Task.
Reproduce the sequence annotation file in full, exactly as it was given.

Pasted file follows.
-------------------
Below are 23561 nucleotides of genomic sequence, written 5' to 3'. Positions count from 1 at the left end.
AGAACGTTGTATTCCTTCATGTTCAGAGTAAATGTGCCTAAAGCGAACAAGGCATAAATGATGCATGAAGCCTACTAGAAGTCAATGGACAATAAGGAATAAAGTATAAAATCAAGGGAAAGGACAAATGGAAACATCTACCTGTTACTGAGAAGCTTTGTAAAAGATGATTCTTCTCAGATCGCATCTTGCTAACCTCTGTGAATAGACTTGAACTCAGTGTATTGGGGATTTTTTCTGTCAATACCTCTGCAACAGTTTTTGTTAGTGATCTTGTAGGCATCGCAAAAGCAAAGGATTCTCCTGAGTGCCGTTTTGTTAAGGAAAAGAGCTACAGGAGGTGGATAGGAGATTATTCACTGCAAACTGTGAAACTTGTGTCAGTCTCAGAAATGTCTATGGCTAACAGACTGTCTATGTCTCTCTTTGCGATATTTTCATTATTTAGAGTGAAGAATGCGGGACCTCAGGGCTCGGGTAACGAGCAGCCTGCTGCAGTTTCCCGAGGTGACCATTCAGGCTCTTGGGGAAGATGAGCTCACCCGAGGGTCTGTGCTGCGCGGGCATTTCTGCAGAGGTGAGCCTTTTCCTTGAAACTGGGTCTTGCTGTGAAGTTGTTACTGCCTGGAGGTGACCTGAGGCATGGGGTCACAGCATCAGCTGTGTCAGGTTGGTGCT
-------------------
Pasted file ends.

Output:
Below are 23561 nucleotides of genomic sequence, written 5' to 3'. Positions count from 1 at the left end.
AGAACGTTGTATTCCTTCATGTTCAGAGTAAATGTGCCTAAAGCGAACAAGGCATAAATGATGCATGAAGCCTACTAGAAGTCAATGGACAATAAGGAATAAAGTATAAAATCAAGGGAAAGGACAAATGGAAACATCTACCTGTTACTGAGAAGCTTTGTAAAAGATGATTCTTCTCAGATCGCATCTTGCTAACCTCTGTGAATAGACTTGAACTCAGTGTATTGGGGATTTTTTCTGTCAATACCTCTGCAACAGTTTTTGTTAGTGATCTTGTAGGCATCGCAAAAGCAAAGGATTCTCCTGAGTGCCGTTTTGTTAAGGAAAAGAGCTACAGGAGGTGGATAGGAGATTATTCACTGCAAACTGTGAAACTTGTGTCAGTCTCAGAAATGTCTATGGCTAACAGACTGTCTATGTCTCTCTTTGCGATATTTTCATTATTTAGAGTGAAGAATGCGGGACCTCAGGGCTCGGGTAACGAGCAGCCTGCTGCAGTTTCCCGAGGTGACCATTCAGGCTCTTGGGGAAGATGAGCTCACCCGAGGGTCTGTGCTGCGCGGGCATTTCTGCAGAGGTGAGCCTTTTCCTTGAAACTGGGTCTTGCTGTGAAGTTGTTACTGCCTGGAGGTGACCTGAGGCATGGGGTCACAGCATCAGCTGTGTCAGGTTGGTGCT